1901-10-24; Clare Sentinel
|Previous||1 of 8||Next|
small (250x250 max)
medium (500x500 max)
large ( > 500x500)
Loading content ...
Established IB-IS, CLARE, MIOHmAN, THURSDAY AFTERNOON, OCTOBER 94, 1901, New Series: Vol. 9, No, 43 • *i Remember them. LSflLE 0 WEEKS. See Promi'irns. One of the largest Eastern manufacturers shipped us $3,000 worth of Ladies', Misses'and Child's Jackets, Capes and Furs on consignment. We have the privilege of selling as many as possible in the next two weeks and returning the balance at that time. Remember we have no money invested in these goods, therefore we can sell you a garment at less than others can buy them. 1 Ladies' 42 ~ inch Top Coats and Ladies' 27 - inch Top Coats are the proper thing this year. We can show you the finest line of Plush Capes in the county. & See our prices for two weeks on Fur Boas, Cluster Scarfs, Storm Collars and regular size Collarettes made in Beaver, Martin, Sable, Fox, Mink, Electric Seal, Canadian Seal, French Coney, and many others. Muffs to match neck pieces, and at prices to compete with manufacturer's. Special orders taken for extra size garments and filled in the shortest possible time. •■* JJhsi) pig Stores nell Prothers 'M- ft INSPIRATION INSTITUTE Teachers o£ Clare County Hold An Inspiration Institute at Far- well October 31 and November 1—2. There Is no class of people,—attorneys, teachers, farmers, bankers, or whatever class—but can improve on habits of dally'living and in their var- d|/ ions vocations by coming together occasionally and exchanging ideas and methods, expressing individual difficulties and hearing suggestions which to carry out will alleviate these difficulties. This is especially true of teachers. These institutes are conducted by men who have made the profession of teaching a lifelong study, and to follow whose suggestions will make better teachers and consequently, better schools, the old adage "as is the teacher, so is the school!' holding true to the begining of the 20th century. This is a three days' institute and it will pay every teacher to attend. The law says if teachers attend these institutes they shall receive their salaries just the same. We have heard of 0De member of a school board wbo was' narrow minded enough to refuse to allow a teacher to attend an institute and have her salary continue. We hope that fellow is off the board, that tbe yoters are forgiven for ever putting him on in the first place, and that he'll never allow himself to be put on a school board again. ^Prin. 0. T. Grawn of the Mt. Pleas- Ant Normal is conductor, ably assisted by Supt. G. W, Loomis of Mt. Pleasant, and below we give the program: THUKSDAY 9 :30 A, M, Enrollment and Organization. Some Conditions of Easy School Man- agemehfe—Prin. 0. T. Grawn Language Training—Supt. G. W. Loomis Music in Public Schools—Miss Ellza- % beth Biughau 1:30 r. m. Attention in Education—Prin. 0, T. Grawn .Beading in Grammar Grades—Supt. Or. W. Loomis Halations ofiTeachers and Patrons— Prin. 0. T. Grawn •Cultivation bf the Sensibilities—Supt. k. G. W* Loomis V TETOBSDAT EVENING. Reception at the home of M, 0. E. Bingham. FRIDAY 9:00 A. M. Primary Methods in Reading—Prin. 0. T. Grawn School ' Incentives—Supt. G, W. Loomis Some Laws of Teaching—Prin. O. T. Grawn Public School Music—Miss Bingham 1:30 v. m. Reading In Grammar Grades—Supt. G. W. Loomis Spelling—Prin. C. T. Grawn School Punishments—Supt. G. W. Loomis Some Characteristics of a Good School —Prin. C. T. Grawn FRIDAY 8:00 P. M. „AT CONGREGATIONAL CHURCH. Lecture—Prin. C. T. Grrwn SATURDAY 8:30 A. "SI. Reading in Grammar Grades—Supt. G, W. Loomis , Conditions of Success in Teaching— Prin. C. T. Grawn SAYS SPANISH VOLUNTEERS Are Entitled To A Bounty of $192. A Forgotten United States Statute Uncarted By Ah Eastern Lawyer. The discovery bas been made by one of the leading attorneys of Brooklyn, N. Y., that every volunteer who enlisted in the Spanish war Is entitled to a bounty amounting to $192 provided for by a Federal statute passed many years ago. It is estimated that a discovery of these old laws will cost the Federal Government about $5,000,- 000. The matter is now pending before Attorney-General Knox, at Washington, and John C. Sexton, presiding judge of state court of claims, It is said that the 3,000 claims represented by the attorney will be allowed without any extended legal contest,' The matter is expected to be settled within the next ten days. During' the civil war bounties amounting to 8300 were paid to volunteers. Some time after the war this law went out of existence. To provide for future contingencies tbe federal bounty laws were passed. During the late war two classes of bounties were paid by the federal authorities. To those privates who enlisted for service in any part of the world $31.20 or two months' additional pay was allowed. Officers of all grades were allowed two months' extra pay. To those volunteers who would not leave the country one month's extra pay was allowed. The discovery of the old laws was made by accident while the attorney was looking ofer some old federal statutes. "ITINERANT VENDERS. The Enactement of the Recent Legislature Put Them out of Business. Davy & Co. sent James G. Rox- burg up to Harrison this week where they had advertised a sale of cloaks and jackets. Jim had scarcely opened np for business wben he got notice to quit. Tne law prohibiting sales nature was framed and passed recent legislature, and while filets with the enterprise of of-this by the it con- some of our own merchants, we believe it a splendid law. Below we give Section I of act No. 191, public acts of 1901: The words "itinerant venders," for the purposes of this act, shall be construed to mean, and include all persons, both principals and agents who engage in a temporary or transient- business in this State, either in one locality, or in traveling from place to place selling goods, wares and merchandise, and who for the purposes of earring on such business, hire, lease or occupy any building or structure for the exhibition and sale of such goods, wares and merchandise. No itinerant vender shall be releived or exempted from the provisions and requirements of this act by reason of associating himself temporarily with any local dealer, trader, merchant or auctioneer, or by conducting such temporary or transient business in connection, with or as a part of the business of, or in the name of any local dealer, trader, merchant or auctioneer. Herbert Luce Killed. Friday morning two freight trains collided near Birmingham, on the D. & M. branch of the Grand Trunk railroad, killing one engineer, one flireman and one brakeman. The flireman was a former Clare boy, HerbeH Luce, whose home was in Owosso, Herbert was a promising yonng man and his many friends In Clare are pained to hear of his sudden demise. The Woman's Relief Corps will serve a ten cent supper at the G. A. R. hall on Wednesday, Oct. 30th, to get funds to help Wm. Garrison, a veteran of the junion army who has been sick a long time and is very destitute. All are cordially invited to come and help a good cause, To be good aud disagreeable is high treason jjgainst the royalty of virtue. DAVY & COMPANY Clothing Department Men's Overcoats. We are showing an extensive line of the popular loose fitting long sack overcoats in heavy gray homespuns and meltons, lined with fine serge, and tailored in a superior manner. The style and fit of these garments please everyone who tries them on. $10 12.50 15. Zero Ulsters. The patent Zero collar ulsters are the best fitting and most comfortable on the market, made of heavy, all wool black frieze. They are special $10.00 Men's Working Coats. Extra heavy duck coats, brown or black $1.00 Extra heavy duck coats, slicker lined, including sleeves, corduroy collars, black or brown 1.50 Men's waterproof covert coats, flannel lined, corduroy collar.... 1.75 Men's extra heavy all wool kersey reefers, ulster collar, heavy plaid lining 4.50 Kersey Pants Special Values at $1,25 1.50 2.00 Corduroy Pants $1.75 2.00 2.50 Children's Suits Two special values in double breasted knee pant suits; All wool diagonal cheviot suits $2.25- All wool dark plaid cassimere suits 3.00 Davy & Company Nobby Fall Millinery Being now located in the building four doors south of the postoffice, 1 am better equipped than ever before to display the most stylish millinery, and 1 invite all ladies to* look over my stock of fall and winter hats before purchasing. Cordially yours, MRS. K. M. GOODMAN".. j EXCHANGE, GLEANINGS The postofflce department has decided to place the late President McKinley's head on the new issue of postal cards which will appear shortly after December 1 next. A girl named plain "Mary-- at her birth, dropped the "r" when she grew up and became Miss May. As she began to shine in a social way she changed the "y" to "e" and signed her letters "Mae". About a year ago she was married, and now she has dropped the "e"and it's plain "Ma". Thats'evolution. That advertising in the newspapers has become essential to succes in most enterprises appears from many indications. A striking proof is the extraordinary development of the business of writing advertisements for the newspapers, One of the oldest and moat successful schools in this city has found it expedient to establish a de] partment for the training of "ad" writers. It is only a question of time when every kind of busiuess will make Its announcement regularly through the newspapers.—Philadelphia Record. The girl who expressed her sympathy for the poor farmer because of the cold job in harvesting his winter wheat is equal In agricultural knowledge to the desire to see a field of tobacco when it was just plugging out. But the damsel who asked which cow gave the buttermilk is entitled to the whole bakery. But she was not much ahead of the girl who, having just returned from a visit in the country, was asked if she had ever seen anyone milk a cow said, "Oh yes, it tickled me to death to see uncle jerk two of the cow's faucets at the same time!" Maj. Gen. Corbin's annual report reveals that the losses from all causes in the regular army and the volunteers from July 1,1900, to June 30 last totaled 191924 officers and men In the former, and 8,191 in the latter, The casualties to the troops in the Philippines since the date of the first arrival, June 30, 1898, to June 30 last, were 115 officers and 3,378 men killed?. and 182 officers and 2,646 men wounded. Gen. Corbin recommends that the- old law requiring that each candidate- from tbe ranks for a commission ip* the army, a "non-commissicned officer*' in good standing, who has displayed* an aptitude for command and control"*" of men," be removed. While a great*- many excellent young men have comet? into the service as officers under thfe* > present law, which opens the way* for- commissions to enlist men who haven had'two years' service, Gen. GdrJMm says there has been a number of othe*"s* who have entered the army as officers* ln this way who are not up to tfeffis requirements of their rank. A man should never be asHa-nsed?to- own thacne nas been in fctte wrong*.-, which is but saying, in other-words* that he is Wiser todajr „anij bbs w-asfo yesterday.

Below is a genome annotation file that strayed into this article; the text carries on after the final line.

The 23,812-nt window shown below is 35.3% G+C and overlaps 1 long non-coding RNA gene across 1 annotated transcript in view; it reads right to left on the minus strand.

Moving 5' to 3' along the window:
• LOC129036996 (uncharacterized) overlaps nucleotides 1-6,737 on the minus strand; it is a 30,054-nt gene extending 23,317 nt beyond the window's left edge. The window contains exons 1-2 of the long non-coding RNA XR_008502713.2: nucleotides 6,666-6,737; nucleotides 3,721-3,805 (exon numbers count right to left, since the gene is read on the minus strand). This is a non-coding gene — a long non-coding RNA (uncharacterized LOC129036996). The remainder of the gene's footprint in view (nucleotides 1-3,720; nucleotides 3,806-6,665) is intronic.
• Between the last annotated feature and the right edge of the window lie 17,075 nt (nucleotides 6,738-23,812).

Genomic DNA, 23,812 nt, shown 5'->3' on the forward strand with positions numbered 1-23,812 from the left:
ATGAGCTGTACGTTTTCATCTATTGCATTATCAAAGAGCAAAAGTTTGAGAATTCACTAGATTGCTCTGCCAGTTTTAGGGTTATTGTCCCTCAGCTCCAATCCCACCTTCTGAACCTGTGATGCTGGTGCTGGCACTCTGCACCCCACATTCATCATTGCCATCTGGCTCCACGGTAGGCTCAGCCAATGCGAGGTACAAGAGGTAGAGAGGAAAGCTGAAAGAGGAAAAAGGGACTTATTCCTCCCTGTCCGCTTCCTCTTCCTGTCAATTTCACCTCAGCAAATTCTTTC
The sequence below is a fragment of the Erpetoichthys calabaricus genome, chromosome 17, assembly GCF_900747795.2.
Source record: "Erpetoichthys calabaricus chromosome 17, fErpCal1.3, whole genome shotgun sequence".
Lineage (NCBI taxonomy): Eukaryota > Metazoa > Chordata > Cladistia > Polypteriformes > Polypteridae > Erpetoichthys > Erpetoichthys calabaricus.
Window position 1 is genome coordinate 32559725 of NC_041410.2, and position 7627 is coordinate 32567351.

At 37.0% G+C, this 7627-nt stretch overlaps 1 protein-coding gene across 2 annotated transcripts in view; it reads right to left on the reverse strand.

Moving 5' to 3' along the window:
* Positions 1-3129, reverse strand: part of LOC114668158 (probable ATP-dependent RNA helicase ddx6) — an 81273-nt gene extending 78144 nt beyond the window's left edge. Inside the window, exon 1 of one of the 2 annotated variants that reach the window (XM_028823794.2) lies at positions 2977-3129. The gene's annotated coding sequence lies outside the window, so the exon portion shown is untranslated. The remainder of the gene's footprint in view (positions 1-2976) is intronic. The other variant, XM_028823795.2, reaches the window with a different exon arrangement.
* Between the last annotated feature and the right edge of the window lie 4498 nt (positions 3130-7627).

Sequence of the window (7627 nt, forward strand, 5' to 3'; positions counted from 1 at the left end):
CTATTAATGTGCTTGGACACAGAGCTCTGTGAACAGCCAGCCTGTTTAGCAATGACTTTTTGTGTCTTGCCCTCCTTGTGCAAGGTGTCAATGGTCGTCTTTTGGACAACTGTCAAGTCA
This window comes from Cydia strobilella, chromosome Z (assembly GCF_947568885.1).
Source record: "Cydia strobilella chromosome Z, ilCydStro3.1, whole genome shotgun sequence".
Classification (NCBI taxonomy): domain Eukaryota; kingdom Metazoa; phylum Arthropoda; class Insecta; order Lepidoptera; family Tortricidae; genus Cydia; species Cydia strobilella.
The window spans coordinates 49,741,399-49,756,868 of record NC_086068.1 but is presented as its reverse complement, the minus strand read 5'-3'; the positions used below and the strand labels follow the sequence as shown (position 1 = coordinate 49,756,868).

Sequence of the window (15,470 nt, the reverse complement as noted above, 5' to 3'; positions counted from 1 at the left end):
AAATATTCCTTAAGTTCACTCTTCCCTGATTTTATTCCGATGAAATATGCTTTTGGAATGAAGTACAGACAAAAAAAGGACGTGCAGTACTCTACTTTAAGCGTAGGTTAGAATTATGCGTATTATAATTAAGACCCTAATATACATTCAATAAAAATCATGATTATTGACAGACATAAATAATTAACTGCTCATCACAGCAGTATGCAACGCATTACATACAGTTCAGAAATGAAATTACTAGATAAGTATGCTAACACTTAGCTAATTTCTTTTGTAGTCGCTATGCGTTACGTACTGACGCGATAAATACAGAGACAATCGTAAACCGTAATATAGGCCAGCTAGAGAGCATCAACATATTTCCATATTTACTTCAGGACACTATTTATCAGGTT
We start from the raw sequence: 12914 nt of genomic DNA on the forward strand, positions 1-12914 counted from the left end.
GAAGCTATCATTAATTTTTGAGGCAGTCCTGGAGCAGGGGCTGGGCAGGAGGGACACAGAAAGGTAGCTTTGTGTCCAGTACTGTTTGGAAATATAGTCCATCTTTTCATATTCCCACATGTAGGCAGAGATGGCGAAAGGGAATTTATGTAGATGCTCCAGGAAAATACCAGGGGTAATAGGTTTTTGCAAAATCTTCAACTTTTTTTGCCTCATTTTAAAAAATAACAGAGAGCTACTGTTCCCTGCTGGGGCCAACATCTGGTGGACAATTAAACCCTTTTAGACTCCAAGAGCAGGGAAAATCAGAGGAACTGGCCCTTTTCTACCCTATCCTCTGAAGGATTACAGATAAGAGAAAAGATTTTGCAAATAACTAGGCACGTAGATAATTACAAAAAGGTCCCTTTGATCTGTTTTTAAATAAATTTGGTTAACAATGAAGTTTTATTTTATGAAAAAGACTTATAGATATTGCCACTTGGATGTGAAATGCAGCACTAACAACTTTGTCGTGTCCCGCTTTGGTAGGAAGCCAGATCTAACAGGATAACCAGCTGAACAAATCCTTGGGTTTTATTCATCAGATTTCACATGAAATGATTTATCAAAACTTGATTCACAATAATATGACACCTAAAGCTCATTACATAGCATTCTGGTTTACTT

|Title||1901-10-24; Clare Sentinel|
|Publisher||R.G. & F.A. Jefferies|
|Description||Thursday, October 24, 1901 issue of the Clare, Michigan newspaper. Published weekly. Began publication in 1896. Previously known as Clare Sentinel and the Democrat-Press.|
|Subject/Keywords||Clare (Mich.) - Newspapers; Clare County (Mich.) - Newspapers;|
|Copyright Permission||This material is in the public domain.|